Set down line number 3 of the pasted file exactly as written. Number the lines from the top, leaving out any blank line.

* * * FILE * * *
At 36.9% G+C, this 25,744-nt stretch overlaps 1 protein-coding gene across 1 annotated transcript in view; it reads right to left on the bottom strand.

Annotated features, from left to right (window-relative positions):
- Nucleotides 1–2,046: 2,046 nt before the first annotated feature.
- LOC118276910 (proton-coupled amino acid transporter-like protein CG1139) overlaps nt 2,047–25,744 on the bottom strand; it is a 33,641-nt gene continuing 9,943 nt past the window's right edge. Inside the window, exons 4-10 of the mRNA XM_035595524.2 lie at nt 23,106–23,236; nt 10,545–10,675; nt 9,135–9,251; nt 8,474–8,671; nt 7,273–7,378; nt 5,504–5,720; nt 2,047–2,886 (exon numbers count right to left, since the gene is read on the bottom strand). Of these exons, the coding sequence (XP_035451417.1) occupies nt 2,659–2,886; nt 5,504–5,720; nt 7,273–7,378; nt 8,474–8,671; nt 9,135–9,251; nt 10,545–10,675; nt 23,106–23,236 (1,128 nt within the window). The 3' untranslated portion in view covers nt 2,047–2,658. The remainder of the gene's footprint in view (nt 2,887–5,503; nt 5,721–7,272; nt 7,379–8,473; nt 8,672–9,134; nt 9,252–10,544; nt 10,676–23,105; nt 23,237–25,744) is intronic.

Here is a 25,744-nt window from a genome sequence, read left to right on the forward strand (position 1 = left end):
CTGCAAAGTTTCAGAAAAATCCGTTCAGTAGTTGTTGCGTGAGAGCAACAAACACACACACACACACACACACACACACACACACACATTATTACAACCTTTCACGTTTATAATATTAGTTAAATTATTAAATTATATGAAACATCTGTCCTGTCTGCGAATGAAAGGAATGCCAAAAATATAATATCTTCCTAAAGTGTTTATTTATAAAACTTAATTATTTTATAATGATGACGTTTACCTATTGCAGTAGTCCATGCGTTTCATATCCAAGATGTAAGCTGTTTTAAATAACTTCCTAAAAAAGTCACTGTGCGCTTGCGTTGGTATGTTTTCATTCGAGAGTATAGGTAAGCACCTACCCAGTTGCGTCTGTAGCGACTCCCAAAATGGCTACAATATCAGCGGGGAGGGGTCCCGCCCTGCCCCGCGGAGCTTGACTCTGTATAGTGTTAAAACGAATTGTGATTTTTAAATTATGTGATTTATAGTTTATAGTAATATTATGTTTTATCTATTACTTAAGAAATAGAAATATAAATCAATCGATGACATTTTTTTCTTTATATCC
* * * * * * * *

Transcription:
- Nucleotides 1–2,046: 2,046 nt before the first annotated feature.